Growing up as an army officers’ daughter, I have known many homes. Close to 14 different cities, towns, villages, and 9 different schools to be precise. From the cold mountain ranges of the Himalayas, the harsh desert expanses of Rajasthan, the lush green tea plantation hills of Assam, to the pristine white salt pans of Gujarat etc. Apart from the geographic contrasts, I have also immersed in a plethora of cultural contradictions. As you can imagine, for someone like me who takes hardly any time to make a new place & diverse people my own, the word ‘home’ still remains quite a mystery.
However, exactly a month back when I boarded a flight to India, there were butterflies in my stomach. I hadn’t been back in a whole year since I started B-school at Darden. Of course I was always updated about the goings on. I was constantly in touch with family and friends all over the world thanks to technology and rarely ever felt like I was too far away… As the flight left Abu Dhabi and approached the Rajiv Gandhi International airport at Hyderabad, I couldn’t wait any longer to claim my baggage. As I wheeled out my overweight “US looted” luggage trolleys through the arrivals, I could smell the familiar Indian summer air- humid and thick. As the crowd parted, I could spot our black car. My sister suddenly jumped at me and as I had predicted our golden Labrador, Oscar sprang right at me, my mom seated at the wheel! And suddenly it felt like homecoming…
Each morning I woke up to the chants of the classical mantras on the radio, the whiff of honey ginger green tea brewing, the aroma of lentils cooking away with magical spices, mom watering the plants outside animatedly instructing our maids of the daily tasks, the sight of dad peacefully reading the morning paper, the joy of Oscar playing with his chew toy next to him, and my younger sister still fast asleep probably only half way through her dream…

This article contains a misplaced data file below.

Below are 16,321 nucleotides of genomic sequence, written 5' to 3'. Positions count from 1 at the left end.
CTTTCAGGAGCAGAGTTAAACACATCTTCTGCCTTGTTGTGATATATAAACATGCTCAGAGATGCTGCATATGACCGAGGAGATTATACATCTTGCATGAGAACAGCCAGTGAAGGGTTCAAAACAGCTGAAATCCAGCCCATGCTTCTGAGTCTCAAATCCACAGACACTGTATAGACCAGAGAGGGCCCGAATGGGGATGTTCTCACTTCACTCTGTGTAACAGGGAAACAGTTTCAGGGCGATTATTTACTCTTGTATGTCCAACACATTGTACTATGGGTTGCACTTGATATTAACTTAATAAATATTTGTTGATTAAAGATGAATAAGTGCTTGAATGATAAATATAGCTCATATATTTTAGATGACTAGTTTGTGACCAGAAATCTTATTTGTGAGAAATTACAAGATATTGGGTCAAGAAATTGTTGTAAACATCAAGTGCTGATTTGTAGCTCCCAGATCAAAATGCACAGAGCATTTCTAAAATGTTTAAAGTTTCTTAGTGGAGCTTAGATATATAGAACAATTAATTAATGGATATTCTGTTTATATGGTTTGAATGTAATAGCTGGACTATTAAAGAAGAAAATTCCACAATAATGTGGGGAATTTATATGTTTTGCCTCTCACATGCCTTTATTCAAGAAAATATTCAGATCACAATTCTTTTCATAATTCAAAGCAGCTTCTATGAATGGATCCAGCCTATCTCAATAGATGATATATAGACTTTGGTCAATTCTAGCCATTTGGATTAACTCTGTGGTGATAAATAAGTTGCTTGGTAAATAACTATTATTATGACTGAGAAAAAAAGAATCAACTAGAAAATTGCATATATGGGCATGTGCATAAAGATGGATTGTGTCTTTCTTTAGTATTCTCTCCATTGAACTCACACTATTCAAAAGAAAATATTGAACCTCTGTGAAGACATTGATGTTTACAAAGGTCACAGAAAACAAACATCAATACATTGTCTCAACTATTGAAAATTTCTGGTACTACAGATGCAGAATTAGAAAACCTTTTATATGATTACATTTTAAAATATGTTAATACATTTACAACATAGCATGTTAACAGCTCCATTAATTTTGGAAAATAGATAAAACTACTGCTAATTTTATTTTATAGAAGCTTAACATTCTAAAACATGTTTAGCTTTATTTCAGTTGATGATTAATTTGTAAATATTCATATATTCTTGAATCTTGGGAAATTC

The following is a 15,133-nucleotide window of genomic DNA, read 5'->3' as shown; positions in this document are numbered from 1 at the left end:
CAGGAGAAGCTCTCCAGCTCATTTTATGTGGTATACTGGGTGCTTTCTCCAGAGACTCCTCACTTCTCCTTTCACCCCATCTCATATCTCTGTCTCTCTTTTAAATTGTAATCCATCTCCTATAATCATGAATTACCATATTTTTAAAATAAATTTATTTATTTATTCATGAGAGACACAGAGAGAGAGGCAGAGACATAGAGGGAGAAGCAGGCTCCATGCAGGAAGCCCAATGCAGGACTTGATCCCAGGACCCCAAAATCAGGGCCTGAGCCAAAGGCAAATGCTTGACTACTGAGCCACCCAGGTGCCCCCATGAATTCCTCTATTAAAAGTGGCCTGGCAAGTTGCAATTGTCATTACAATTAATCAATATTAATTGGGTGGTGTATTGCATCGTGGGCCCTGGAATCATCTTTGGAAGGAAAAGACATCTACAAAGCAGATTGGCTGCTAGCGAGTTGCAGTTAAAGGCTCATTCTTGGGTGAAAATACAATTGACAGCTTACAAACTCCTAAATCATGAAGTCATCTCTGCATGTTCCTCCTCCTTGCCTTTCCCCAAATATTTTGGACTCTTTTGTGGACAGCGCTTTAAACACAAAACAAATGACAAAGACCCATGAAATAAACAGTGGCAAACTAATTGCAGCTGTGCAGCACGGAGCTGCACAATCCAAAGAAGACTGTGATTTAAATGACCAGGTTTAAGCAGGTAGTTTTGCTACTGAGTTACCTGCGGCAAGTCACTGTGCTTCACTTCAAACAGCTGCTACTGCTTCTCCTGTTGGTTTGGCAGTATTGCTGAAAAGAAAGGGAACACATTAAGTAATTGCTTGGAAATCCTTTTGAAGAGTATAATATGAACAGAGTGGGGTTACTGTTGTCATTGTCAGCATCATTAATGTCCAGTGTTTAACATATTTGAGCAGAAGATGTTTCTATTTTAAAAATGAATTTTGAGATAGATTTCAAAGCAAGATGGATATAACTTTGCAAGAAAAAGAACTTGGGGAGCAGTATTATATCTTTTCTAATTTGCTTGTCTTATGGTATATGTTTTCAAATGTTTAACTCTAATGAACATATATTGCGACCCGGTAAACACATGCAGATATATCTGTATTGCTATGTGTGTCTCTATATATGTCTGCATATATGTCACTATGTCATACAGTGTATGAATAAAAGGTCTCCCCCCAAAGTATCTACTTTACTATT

Somehow nothing had changed since I had left a year back, and in some ways, everything had. Things that felt so familiar, felt completely alien at the same time. These of course included all “foreign return” clichéd observations like the traffic sense on the roads, the sheer number of people, and the heat (unless you got back from Texas). I was totally prepared for these and quiet enjoyed them as well. But the ones that caught me completely off guard were the constant supply of delicious food at your whim and fancy, the “unpredictable appointment-less” plans and all night adventurous partying with friends, and the general feeling of being surrounded by people who truly care and love you unconditionally…these cliché’s felt vaguely familiar yet alien at the same time.
On my flight back, I sat next to a person who moved to the US many years back and every year thought about going back to his village in India for good. But after all these years he still struggled with this dilemma of picking a home. And then realization struck that I had also in fact left home, to be at a home away from home. But luckily for me when I closed my eyes, all the homes I have had for the past 27 years flashed by like a film reel. I felt lucky. I never had to pick a home. And I knew why.
I had never made a home in a ‘place’. I had made a home in my head and my heart. I had everything I needed to furnish it – fantastic memories, friends I could trust, and the love of learning. And that way it went with me wherever my journey took me…
Hi Archana! I saw your blog listed on the Darden website and I was hoping to ask you a few questions since we come from somewhat similar backgrounds! I’m from Hyderabad as well and an electronics engineer. I almost did Teach for India, but didn’t go through with it for certain reasons. Anyway, I would absolutely love it if you were able to answer a few questions that I had. Thanks!